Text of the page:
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Welcome to On the Commons!

Image On The Commons is a weekly radio show, dedicated to discussing the many issues surrounding homeowner associations (HOAs) and condominiums.  It is broadcast live from WEBR, Fairfax, Virginia and available on this web site.

Join us as we explore the world of homeowner associations and condominiums, which are the fastest growing form of residential development in America today.  This housing concept includes homeowner associations, condominiums, cooperatives, and both attached and detached single-family homes.  Unfortunately this type of housing is not as utopian as its advocates would have us believe.  Living in a homeowner association means giving up a part of the American dream.  It means giving up Constitutional rights and control over one’s most valuable asset - one’s home.

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 "Property in a thing consists not merely in its ownership and possession, but in the unrestricted right of use, enjoyment, and disposal. Anything which destroys any of the elements of property, to that extent, destroys the property itself. The substantial value of property lies in its use. If the right of use be denied, the value of the property is annihilated and ownership is rendered a barren right."  --- Washington State Supreme Court Justice Richard B Sanders

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Its Here! 

The new On The Commons  podcast site

Seven years of easy to find On the Commons Podcasts 

 

The Curent Show

On the Commons with Ward Lucas

Why do some HOA horror stories grab the headlines, go viral, get written up in news outlets around the world, discussed on radio shows and highlighted on local and national TV shows while others, equally horrible, get ignored?  We never seem to learn as the stories repeat themselves, over and over and over again.  Flag flaps, children play equipment in private backyards that seem to irk some of the less tolerant in the 'hood, non conforming trashcans, unapproved garden hoses, bird feeders, discrimination, discrimination and more discrimination against anyone who does not conform to some secret acceptable standard.  There are hundreds of these stories every single day yet we only ever hear about a tiny handful of them.  Why?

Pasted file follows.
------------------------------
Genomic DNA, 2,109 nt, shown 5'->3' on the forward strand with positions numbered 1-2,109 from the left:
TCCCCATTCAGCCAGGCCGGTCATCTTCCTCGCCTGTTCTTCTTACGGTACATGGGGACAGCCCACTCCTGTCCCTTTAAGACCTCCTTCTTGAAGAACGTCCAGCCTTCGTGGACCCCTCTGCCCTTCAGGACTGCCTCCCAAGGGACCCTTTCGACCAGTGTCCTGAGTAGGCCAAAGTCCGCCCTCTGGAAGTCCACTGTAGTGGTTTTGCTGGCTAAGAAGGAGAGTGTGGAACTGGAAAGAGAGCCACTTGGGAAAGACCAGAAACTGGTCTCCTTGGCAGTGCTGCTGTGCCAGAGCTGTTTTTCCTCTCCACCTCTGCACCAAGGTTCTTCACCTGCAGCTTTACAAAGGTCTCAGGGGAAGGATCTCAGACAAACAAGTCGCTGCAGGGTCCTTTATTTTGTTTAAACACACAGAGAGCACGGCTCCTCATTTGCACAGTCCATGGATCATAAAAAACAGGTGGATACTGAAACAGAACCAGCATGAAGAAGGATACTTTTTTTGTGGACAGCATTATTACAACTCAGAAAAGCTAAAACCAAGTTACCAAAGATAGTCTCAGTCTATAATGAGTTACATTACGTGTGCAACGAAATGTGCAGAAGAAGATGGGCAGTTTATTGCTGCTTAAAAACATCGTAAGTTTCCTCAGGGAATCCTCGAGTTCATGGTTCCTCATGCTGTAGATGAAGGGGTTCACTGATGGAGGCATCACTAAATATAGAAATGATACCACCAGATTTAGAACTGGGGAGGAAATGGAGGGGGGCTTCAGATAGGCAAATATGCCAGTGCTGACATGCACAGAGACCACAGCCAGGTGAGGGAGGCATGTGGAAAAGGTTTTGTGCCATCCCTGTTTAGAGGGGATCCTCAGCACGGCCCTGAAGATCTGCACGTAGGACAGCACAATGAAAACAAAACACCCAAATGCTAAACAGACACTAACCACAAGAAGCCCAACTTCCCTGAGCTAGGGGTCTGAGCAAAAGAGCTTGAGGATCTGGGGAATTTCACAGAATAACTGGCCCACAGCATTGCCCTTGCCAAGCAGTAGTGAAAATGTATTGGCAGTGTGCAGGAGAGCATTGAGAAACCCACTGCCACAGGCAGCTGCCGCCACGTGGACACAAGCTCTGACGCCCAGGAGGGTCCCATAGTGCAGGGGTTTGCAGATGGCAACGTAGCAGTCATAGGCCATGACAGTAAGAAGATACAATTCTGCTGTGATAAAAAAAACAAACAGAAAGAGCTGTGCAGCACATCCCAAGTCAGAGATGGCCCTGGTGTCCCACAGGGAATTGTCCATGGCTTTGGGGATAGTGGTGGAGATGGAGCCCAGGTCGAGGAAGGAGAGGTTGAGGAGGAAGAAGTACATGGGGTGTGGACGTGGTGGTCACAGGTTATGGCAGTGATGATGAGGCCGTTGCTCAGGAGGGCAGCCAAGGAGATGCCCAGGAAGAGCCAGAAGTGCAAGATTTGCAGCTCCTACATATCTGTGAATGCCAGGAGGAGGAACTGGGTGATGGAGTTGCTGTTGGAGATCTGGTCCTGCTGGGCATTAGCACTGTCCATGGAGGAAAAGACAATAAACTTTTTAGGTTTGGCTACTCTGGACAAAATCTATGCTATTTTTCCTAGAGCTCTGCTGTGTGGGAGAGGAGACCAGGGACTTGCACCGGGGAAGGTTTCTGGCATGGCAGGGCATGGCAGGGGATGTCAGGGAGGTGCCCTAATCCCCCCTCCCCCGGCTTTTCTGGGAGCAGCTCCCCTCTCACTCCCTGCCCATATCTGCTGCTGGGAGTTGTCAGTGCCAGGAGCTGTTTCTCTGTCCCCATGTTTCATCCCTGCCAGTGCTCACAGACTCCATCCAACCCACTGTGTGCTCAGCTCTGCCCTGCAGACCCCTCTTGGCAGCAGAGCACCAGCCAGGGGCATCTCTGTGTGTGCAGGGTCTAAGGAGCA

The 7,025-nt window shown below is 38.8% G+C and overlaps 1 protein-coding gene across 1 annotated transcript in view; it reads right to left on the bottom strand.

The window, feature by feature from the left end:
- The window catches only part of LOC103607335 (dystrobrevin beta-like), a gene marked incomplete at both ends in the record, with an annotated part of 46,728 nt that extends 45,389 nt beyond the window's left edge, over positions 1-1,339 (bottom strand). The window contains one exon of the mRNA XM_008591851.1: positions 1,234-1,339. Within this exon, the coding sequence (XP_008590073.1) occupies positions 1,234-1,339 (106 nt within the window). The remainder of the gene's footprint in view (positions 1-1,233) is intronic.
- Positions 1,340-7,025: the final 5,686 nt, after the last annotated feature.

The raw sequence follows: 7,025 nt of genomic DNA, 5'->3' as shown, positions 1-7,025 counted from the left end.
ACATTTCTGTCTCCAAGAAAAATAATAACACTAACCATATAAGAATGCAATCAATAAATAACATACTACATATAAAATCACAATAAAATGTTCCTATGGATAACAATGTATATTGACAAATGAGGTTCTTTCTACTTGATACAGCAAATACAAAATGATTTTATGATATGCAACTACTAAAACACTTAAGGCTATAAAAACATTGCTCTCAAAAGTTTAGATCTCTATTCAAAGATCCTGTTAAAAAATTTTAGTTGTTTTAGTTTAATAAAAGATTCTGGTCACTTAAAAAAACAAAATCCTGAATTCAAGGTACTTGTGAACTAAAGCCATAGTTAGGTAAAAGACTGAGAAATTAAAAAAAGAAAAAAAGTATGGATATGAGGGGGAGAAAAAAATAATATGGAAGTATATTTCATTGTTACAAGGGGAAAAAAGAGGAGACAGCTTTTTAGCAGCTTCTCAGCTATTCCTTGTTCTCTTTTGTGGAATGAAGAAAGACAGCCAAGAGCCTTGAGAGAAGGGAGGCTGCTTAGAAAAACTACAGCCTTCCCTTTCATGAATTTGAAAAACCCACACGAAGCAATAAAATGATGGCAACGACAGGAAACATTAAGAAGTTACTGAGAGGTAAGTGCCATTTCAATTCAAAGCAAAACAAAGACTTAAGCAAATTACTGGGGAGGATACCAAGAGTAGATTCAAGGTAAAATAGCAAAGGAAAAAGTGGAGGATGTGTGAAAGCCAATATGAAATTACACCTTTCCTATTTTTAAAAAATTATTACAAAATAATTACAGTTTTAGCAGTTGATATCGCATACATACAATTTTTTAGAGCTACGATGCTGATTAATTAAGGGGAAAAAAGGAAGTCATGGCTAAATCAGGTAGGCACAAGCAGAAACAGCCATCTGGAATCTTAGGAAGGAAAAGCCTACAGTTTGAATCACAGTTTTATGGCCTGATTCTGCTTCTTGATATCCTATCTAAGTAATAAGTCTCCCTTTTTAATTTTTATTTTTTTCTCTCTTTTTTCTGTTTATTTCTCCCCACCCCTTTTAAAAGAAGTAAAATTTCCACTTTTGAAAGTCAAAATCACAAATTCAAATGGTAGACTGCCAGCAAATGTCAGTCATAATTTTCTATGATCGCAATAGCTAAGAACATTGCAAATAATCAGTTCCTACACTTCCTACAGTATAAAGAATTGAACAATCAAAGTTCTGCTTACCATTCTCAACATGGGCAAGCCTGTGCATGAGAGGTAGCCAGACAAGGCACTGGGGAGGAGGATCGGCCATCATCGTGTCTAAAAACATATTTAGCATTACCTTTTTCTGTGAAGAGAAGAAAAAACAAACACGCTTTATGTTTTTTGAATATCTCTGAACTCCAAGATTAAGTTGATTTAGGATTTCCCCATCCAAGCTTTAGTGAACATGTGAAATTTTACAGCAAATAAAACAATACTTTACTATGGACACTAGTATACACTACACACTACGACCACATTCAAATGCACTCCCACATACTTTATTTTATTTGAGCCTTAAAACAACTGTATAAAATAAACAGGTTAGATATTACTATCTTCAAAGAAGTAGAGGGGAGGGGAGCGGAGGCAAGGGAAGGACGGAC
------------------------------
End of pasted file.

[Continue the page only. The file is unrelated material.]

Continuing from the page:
Ward Lucas joins us On The Commons this week.  Ward is an award winning print, TV and radio journalist who, over his career have covered stories of war while fighting a war to protect his property in a homeowners association.  His experience and expertise were put to great use when he wrote Neighbors at War, the Creepy case Against your Homeowners Association.  The term " Neighbors at War" has caught on and is used often in HOA stories.  Ward also maintains a blog by the same name.  All his posts give an estimated reading time.  We'll find out why.  We'll also ask him how to capture the attention of the mainstream media and what we, as homeowners with all sorts of different backgrounds, can do to become more effective communicators.  I always have fun talking to Ward so tune in and join in the fun.  Oh, and as an added bonus, we'll hear all about his latest book, due out soon.  . . .Listen to Ward Lucas

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On the Commons with John Sellers

Regular listeners often hear me refer to American housing as being made of cardboard and scotch tape. It is not just housing that is no longer built to last, everything else tends to fall apart and need to be repaired or replaced much too soon and far too often. While people agree with me, the explanation I get is that it is cheaper to make junk than it is to build things that will be around, functional and in one piece for awhile.  But how cost effective is it?  Are we destined to continually play "catch up" juggling our budgets to patch and prop things up?  

 

John Sellers joins us On The Commons.  John has a degree in aeronautical engineering and a background in finance.  When he moved to Arizona he ran into the flawed concept of residential associations.  Taking a step back and looking at the really big picture he identified some of the problems and came up with a few ideas on how to avoid building the "junk" in the first place, especially when it comes to infrastructure.  John, along with his colleagues, founded the  Yavapai Regional Capital . We'll talk to John, get some of the details, find out how we can build infrastructure that might have a chance of lasting, how to finance it and whether there is a place for modern technology in the future of the world we live in.  This was one of the most fascinating and eye opening interviews I have had.  You won't want to miss it.   . . . Listen to John Sellers . . .

 

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